Monday, 1 May 2017

The Good, the Bad and the Netflix

Netflix should be handled in the same way as social media when it comes to criticism. The fact is: both are only as good, and useful, as their users. It just depends on what type of person you are.


As we know, both Netflix and almost any social media platform is setup to be customised by the individual, and they only waste our time when we fail to adapt them to our requirements. Some people use them to get angry and bore themselves. Others remember the age old I.T. professional’s adage: “If you put junk in, you’ll get junk out!”

We’re all familiar with how entertainment companies like Netflix analyse our usage activities in order to suggest different titles. So here, we’re going to take things a little further, and discuss how this may have a broader effect on global society as a whole.


Modern philosophers like Slavoj Žižek already talk about how the digital world is creating new class systems. And he’s a great guy to quote at parties if you want to sound intelligent, or, put people off speaking to you [it depends on what type of parties you go to]. Let’s look at how his statement here affects our everyday life. He makes a good point in this commentary about how the option to be unconnected is becoming a privilege, which is contrary to what we used to say less than 20 years ago.
 
Another point here, is that far from the suggestion that ‘1984 is now reality’, there is no external power observing our every move and recording this information, despite what conspiracy theorists will have you believe. We quite voluntarily offer this information ourselves! By tagging, photographing, and notifying the world about what we’re up to. We inform on ourselves, but only if we wish to. So here we see the truth of how digital technology shapes our lives. It’s not like in the films where it’s some type of intelligent machine dictating what happens. What affects us is our: reaction to technology, not the other way around.


For a practical example of how the brightest minds in the digital world can help us, let’s look at what an e-solutions CEO suggests when looking at a project. Say that you want to change jobs for example. Bruce Young from Speedwell talks about how he thinks about the desired outcome first, rather than thinking about the technology the software will be used with, since the former will naturally gravitate towards the latter if we do this. This is similar to thinking about the environment, lifestyle, and people that we want to be around first, instead of focussing on job title and salary etc.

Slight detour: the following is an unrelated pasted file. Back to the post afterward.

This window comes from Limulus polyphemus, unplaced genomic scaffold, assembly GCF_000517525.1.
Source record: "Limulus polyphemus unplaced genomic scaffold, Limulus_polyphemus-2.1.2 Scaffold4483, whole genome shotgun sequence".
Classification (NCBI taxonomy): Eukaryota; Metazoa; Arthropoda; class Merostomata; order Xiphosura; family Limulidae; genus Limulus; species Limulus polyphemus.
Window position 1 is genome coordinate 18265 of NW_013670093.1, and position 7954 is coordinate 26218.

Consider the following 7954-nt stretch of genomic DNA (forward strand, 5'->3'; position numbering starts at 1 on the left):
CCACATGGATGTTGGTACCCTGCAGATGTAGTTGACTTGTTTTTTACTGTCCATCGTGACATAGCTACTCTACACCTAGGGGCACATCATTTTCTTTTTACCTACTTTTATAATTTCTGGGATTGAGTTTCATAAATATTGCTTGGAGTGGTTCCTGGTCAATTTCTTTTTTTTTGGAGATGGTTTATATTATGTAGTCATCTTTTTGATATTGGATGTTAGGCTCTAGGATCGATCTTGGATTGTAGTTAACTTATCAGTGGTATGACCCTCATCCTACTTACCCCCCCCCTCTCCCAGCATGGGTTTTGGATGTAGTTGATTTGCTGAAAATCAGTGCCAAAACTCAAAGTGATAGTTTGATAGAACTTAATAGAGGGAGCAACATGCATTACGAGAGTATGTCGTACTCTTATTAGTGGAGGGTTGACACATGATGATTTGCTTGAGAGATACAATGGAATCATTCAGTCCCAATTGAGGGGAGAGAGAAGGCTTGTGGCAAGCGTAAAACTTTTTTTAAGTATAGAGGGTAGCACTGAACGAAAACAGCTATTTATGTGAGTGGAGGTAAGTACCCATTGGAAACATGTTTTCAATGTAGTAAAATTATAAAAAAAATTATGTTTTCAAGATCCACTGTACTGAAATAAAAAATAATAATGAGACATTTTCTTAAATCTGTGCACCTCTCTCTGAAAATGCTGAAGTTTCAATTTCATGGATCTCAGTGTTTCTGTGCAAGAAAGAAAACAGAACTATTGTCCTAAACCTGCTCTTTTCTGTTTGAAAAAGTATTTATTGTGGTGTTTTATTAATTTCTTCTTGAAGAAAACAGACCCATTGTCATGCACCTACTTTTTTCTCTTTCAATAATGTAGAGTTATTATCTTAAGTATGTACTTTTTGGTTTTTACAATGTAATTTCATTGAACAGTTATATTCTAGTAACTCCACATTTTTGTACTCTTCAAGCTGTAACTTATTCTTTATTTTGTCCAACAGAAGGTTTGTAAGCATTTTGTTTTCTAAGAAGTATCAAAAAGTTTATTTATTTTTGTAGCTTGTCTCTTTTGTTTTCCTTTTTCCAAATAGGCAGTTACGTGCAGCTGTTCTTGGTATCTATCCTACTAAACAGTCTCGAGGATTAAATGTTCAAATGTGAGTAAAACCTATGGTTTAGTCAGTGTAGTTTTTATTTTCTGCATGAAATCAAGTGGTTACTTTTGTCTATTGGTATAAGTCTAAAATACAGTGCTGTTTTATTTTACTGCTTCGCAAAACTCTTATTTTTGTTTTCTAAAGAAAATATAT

This way of thinking is exactly how Netflix looks at the entertainment market, and you may have heard about how they limit the titles that you can watch in different parts of the world. You could call their customer service line right now, and they would openly confirm this. The reason they do this is because of marketing agreements across the globe, in regards to making the most profit in places where they believe titles will be watched, and more importantly: not paying for them in your part of the world if they predict they won’t be.


The fairness of this particular example can be a little frustrating however, if there’s a show that an overseas friend in America can watch, but you can’t. There’s good news here though, because you can quite easily fix this by visiting a service like http://www.flixusa.com.au.

So again, the message is that the digital era always gives us the option to react to any constraints that we don’t like. This goes back to the point about how technology is creating new class groups in society, since two of the new major ones which are emerging are: those who understand how to be measured with their use of these options, and those who do not.
This perhaps poses a type of neo-Buddhist question, where modern life in the developed world is a reflection of our understanding of how to control these options. But alas, that’s a rabbit hole for another day...

What do you think about it all? Let’s share our opinions!


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